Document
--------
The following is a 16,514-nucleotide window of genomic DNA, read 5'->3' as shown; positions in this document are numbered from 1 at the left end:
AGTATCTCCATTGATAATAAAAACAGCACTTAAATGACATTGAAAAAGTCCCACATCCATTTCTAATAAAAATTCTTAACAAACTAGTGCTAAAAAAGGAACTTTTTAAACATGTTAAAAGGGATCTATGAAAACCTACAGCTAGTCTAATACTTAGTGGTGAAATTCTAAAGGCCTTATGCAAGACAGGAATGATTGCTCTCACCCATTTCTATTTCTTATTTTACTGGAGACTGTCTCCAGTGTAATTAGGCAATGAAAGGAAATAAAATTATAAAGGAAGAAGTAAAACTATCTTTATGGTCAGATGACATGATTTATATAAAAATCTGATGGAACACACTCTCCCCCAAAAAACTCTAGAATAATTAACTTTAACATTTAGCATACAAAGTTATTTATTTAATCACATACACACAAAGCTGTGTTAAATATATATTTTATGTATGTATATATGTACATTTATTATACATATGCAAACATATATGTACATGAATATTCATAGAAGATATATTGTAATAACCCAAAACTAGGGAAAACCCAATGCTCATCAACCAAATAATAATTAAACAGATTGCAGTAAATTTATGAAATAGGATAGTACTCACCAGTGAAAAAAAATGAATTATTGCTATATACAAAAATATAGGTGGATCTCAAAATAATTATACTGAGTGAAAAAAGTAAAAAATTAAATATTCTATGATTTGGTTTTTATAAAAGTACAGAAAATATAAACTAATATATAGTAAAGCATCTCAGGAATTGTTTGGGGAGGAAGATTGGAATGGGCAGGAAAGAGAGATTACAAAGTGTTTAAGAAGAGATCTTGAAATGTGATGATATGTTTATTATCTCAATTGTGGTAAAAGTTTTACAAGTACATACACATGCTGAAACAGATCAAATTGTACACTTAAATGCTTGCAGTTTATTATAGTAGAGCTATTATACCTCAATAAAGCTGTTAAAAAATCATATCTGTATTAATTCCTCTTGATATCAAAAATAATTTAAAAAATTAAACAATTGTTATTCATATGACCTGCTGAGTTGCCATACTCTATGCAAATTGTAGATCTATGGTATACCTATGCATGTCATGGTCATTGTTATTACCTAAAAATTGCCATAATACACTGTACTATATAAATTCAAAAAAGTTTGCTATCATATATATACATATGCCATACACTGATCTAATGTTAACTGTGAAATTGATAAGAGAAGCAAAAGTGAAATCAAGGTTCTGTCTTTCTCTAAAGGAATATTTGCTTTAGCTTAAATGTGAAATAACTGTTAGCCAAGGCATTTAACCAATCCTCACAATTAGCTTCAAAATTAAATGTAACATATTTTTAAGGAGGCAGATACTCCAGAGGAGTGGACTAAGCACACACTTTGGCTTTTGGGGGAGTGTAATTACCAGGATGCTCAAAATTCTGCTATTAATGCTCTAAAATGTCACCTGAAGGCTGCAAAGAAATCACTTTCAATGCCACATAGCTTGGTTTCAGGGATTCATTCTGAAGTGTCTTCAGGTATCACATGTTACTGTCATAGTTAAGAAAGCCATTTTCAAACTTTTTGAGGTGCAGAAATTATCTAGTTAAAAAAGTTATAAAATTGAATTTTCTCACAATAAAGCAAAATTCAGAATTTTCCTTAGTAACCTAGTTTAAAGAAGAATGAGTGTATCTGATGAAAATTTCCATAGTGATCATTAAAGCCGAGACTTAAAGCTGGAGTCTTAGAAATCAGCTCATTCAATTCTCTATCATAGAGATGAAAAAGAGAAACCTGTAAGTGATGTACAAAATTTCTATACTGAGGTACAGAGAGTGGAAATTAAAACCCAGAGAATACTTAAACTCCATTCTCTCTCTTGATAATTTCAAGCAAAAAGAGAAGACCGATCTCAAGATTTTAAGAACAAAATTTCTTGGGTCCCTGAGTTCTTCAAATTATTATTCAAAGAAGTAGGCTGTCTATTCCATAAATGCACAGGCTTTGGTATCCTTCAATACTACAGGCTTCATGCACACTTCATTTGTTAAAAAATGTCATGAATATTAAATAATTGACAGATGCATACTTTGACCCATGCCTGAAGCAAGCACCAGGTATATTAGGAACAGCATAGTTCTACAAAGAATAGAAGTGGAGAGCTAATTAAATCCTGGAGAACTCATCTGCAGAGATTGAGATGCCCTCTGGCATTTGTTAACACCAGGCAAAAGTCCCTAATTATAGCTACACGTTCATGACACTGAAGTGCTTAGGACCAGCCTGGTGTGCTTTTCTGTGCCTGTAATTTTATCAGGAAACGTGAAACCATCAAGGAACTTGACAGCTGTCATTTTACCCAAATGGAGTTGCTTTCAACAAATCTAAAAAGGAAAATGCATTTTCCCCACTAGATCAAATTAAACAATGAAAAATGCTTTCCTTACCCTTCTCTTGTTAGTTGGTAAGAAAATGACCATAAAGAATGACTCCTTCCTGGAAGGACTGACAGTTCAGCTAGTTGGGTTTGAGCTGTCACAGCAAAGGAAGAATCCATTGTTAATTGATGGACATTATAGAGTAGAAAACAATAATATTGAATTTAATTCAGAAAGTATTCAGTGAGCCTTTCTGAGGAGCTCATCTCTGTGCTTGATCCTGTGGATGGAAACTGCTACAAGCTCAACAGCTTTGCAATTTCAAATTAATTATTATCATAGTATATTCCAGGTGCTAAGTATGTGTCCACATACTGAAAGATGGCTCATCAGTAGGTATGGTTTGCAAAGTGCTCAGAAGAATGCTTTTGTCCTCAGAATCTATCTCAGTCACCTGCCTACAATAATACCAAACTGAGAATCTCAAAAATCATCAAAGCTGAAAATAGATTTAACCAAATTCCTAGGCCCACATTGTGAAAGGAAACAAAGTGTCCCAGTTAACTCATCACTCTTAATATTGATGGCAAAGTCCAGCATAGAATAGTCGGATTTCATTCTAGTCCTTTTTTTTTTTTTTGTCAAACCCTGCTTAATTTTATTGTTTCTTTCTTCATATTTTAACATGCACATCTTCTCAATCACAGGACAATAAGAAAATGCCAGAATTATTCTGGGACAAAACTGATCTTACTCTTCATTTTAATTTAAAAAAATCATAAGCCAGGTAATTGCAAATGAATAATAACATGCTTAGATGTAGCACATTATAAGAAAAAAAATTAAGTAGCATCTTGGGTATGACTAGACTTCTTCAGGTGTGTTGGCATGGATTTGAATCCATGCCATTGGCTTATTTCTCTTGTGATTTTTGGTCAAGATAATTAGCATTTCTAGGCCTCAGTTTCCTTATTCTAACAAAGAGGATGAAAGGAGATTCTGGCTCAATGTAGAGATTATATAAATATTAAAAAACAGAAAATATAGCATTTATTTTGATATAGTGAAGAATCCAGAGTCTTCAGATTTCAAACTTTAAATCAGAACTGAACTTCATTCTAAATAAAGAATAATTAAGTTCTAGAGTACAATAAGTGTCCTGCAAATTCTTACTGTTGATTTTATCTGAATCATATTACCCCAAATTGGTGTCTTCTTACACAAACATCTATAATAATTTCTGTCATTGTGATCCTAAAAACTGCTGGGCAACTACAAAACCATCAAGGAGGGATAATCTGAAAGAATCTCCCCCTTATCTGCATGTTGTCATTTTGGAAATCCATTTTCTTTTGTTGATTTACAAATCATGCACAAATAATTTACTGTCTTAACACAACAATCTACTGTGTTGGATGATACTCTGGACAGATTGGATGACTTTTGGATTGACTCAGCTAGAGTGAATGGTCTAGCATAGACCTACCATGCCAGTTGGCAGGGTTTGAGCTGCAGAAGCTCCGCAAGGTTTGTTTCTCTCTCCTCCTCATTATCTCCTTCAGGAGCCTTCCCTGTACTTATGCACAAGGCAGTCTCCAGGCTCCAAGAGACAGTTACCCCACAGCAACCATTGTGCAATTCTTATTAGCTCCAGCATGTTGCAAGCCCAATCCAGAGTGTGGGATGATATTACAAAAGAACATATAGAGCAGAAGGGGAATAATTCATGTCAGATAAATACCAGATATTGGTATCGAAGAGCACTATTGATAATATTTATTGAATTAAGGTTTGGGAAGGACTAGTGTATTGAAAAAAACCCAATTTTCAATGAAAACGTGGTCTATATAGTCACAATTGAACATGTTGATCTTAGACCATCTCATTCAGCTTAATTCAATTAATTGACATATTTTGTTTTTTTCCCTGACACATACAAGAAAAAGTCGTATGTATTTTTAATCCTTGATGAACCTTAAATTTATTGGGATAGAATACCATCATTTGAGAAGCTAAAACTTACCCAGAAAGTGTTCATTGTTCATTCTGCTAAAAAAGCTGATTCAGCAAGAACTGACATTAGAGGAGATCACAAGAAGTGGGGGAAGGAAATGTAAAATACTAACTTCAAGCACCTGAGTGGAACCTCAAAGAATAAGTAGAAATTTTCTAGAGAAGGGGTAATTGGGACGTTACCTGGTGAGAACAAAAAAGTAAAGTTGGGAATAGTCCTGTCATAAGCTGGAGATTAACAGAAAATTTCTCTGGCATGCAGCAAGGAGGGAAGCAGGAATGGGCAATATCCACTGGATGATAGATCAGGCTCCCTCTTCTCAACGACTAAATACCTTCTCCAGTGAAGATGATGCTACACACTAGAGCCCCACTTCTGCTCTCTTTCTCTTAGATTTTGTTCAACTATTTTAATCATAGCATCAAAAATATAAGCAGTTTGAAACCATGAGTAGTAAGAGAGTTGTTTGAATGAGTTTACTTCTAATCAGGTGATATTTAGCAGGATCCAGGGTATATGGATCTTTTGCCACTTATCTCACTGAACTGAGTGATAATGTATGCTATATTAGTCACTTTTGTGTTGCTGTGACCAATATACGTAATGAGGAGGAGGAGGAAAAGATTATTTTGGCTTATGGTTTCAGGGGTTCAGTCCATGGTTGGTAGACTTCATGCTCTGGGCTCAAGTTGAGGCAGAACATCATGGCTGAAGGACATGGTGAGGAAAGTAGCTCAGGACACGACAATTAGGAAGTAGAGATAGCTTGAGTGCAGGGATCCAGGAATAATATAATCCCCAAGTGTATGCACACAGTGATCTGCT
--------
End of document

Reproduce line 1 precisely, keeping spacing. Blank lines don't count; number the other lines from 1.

The following is a 16,514-nucleotide window of genomic DNA, read 5'->3' as shown; positions in this document are numbered from 1 at the left end: